(7) Characters are a mixed band of social outcasts travelling from place to place and/or tribe to tribe.  Once again, Joe Kubert's great Tor comic (and reboot) has great ideas... 

(8) Optionally, the judge can allow shaman from either tribe, who call and command animal spirits per the rulebook.  

If nothing else, we hope this post encourages you to explore prehistoric fantasy (and fact).  But if you've a mind to really do so, you can use Braunstein! to create gripping adventures in an actual fantasy world complete with monsters that really were, even if we're off by a million years or so!  And if you do this, post your materials on the Braunstein! community at Google+!  

Monday, March 2, 2015

Bloodnut Pass (A Review)

This time around, we're reviewing Bloodnut Pass, another new adventure for Pits & Perils under the OSL.  This one is a chilling tour of Hell that's not for the faint of heart by Matt Jackson, blogger and mapper from Chubby Monster Games... 

The design is very old-school, with a typewriter font and creepy black and white illustrations that recall the sort of graphics common to many fantasy digests.  Think Analog or Night Cry (a good horror digest from the 80s) for reference.

Yeah, you'll meet these guys...

In fact, it's physical design gels nicely with its content, and whenever a product makes good use of all its elements to convey an atmosphere, it says a lot!  

Here's the premise: A party is on its way somewhere, and to cut time, they take an unfortunate shortcut that takes them through the lair of something both evil and ravenous...

WARNING: This adventure contains some foul language and vivid descriptions of torture and implied sexual violence.  Now, we don't condone this behavior, but the scenario makes it abundantly clear who the bad guys are and why...   

Bloodnut Pass is a side trek; an interlude between principle adventures, although playing could easily take up an entire session depending on how things go for the characters.  Fortunately, the book does an excellent job of helping referees to get things started, with good advice on how to reel the party in and even how to orient the map for best results.

Something truly outstanding about Bloodnut Pass is its ability to evoke a sense of growing menace.  This is skillfully done, and should help the referee convey this to the players.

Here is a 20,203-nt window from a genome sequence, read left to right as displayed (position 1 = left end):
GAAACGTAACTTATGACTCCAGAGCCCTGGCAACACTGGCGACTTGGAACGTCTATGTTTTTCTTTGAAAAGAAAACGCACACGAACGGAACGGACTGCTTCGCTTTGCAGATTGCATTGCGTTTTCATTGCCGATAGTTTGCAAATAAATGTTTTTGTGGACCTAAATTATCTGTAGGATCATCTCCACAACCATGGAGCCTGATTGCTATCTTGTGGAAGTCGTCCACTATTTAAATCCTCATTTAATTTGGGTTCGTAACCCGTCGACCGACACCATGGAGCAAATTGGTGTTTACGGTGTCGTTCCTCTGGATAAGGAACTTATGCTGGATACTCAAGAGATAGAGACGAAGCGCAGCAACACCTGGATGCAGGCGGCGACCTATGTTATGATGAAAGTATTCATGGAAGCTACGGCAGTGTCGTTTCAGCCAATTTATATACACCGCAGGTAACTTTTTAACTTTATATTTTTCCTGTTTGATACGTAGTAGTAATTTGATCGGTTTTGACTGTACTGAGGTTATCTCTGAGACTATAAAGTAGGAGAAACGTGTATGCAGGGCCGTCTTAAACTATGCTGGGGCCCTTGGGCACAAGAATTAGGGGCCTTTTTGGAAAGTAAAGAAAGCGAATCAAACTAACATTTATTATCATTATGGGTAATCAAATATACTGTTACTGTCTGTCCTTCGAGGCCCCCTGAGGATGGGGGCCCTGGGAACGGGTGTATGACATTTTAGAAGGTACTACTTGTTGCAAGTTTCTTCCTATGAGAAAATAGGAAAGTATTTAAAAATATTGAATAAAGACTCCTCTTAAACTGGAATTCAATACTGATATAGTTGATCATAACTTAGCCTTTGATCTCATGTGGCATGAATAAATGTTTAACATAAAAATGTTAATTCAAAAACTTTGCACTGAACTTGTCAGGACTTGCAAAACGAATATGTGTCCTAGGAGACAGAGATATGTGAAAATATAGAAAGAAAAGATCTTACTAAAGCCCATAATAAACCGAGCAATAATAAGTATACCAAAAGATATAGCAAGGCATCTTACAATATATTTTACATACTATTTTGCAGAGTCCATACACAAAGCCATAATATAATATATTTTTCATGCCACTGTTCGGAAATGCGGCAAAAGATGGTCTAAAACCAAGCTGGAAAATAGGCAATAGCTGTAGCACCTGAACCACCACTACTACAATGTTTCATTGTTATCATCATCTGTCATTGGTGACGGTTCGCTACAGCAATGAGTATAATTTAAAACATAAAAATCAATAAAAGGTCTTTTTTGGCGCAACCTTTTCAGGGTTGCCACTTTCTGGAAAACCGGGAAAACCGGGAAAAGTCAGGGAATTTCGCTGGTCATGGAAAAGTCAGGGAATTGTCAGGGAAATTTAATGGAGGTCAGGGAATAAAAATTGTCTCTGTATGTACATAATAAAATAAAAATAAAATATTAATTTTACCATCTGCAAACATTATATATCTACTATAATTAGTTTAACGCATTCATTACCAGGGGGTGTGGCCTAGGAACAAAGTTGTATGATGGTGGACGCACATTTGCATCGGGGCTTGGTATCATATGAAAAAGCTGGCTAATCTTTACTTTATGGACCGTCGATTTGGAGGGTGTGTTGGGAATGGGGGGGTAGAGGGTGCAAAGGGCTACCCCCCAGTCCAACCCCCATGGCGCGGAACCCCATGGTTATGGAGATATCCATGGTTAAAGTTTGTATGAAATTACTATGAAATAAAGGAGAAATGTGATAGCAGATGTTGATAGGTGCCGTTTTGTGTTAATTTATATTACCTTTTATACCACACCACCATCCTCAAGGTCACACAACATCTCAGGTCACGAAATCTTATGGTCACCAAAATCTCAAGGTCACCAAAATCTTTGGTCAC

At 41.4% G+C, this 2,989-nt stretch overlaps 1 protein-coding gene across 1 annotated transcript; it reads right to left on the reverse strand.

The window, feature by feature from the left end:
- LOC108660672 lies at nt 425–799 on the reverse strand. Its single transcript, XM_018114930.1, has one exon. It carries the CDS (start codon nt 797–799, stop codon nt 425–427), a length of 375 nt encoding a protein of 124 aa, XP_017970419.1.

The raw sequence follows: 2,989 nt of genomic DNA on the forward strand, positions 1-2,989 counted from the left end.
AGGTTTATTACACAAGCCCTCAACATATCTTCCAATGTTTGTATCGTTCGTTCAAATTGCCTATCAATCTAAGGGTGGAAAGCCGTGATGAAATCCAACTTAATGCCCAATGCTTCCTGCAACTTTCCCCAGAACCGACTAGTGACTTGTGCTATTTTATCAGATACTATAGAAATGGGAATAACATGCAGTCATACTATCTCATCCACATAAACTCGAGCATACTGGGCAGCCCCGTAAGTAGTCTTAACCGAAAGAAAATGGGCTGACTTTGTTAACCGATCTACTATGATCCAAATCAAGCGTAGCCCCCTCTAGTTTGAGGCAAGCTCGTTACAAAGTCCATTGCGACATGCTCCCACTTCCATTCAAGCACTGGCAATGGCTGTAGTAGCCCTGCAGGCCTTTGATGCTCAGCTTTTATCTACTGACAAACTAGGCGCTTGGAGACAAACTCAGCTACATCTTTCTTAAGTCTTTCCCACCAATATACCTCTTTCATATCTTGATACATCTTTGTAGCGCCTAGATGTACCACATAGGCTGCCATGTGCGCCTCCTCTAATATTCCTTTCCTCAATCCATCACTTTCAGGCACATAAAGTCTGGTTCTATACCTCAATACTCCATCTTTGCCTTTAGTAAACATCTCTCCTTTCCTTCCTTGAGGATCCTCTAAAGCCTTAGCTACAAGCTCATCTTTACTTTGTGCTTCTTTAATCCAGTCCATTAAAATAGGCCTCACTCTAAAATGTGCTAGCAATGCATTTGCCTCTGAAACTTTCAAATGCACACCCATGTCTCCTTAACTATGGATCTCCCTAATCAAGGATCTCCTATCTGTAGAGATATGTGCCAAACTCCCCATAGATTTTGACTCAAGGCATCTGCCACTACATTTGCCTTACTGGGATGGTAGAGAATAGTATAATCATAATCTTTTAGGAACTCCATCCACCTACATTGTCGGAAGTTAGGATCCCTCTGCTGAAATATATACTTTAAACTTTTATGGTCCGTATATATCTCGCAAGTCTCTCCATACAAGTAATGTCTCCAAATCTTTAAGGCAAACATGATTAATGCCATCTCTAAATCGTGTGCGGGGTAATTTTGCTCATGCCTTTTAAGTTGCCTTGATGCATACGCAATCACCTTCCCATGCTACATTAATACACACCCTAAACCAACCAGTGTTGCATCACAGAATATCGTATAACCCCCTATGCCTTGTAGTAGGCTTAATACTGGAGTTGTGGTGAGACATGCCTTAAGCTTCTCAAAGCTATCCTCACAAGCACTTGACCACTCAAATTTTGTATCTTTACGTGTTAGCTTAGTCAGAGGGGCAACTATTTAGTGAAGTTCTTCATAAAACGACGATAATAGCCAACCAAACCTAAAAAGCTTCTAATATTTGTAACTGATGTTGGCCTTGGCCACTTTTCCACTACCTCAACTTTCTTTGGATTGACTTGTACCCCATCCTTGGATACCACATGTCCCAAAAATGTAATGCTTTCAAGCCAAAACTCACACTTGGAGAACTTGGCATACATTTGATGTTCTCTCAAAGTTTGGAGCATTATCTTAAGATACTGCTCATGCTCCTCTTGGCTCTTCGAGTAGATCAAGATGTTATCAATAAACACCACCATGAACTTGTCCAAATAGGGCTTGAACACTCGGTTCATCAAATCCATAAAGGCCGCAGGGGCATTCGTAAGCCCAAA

The adventure is a brutal (although smartly done) meat grinder, being physically laid out in such a way that simply navigating it is extremely difficult.  And then there's the enemies!  In fact, the interplay between the dungeon and its inhabitants is without a doubt one of the best constructs we've ever seen...

Is it a dungeon with monsters, or monsters with a dungeon?  

Where do you run?  Where can you run?  Each option, although very difficult, is nonetheless survivable if well played...

Now Matt understands P&P, and he employs this knowledge to great efficiency here.  Unlike some games, characters never outgrow lower level enemies, and there's no such thing as a 10th level dwarf wading through a mob of orcs unscathed.  Higher level characters can take on more powerful foes and have more resources to draw from, however, low level monsters remain a threat.  Especially when they live in well-constructed lairs!

Bloodnut Pass recalls 1970s horror
flicks in all their exploitative glory!

That said, Bloodnut Pass is suitable for characters of any level, starting at maybe 3rd to give them a chance...

It might be easy to dismiss this one as a bloody mess with foul language (it's that too, so don't play this with the kids), but this is overlooking what a cleverly challenging scenario this actually turns out to be.  Especially with the right players!

Remember those Creepy and Eerie comics from the 1970s?  That's the atmosphere present here.  Dreadful fun!

Finally, Pits & Perils prides itself on taking inspiration from those influences available in the 1970s, and one of these is horror movies; namely, exploitative slasher flicks with gore and/or sex aplenty and lots of dismemberment.  Old-school now has its own Texas Chainsaw Massacre, and it's called Bloodnut Pass!  Get this vile mess digitally at Drive-Thru RPG or any of its affiliates!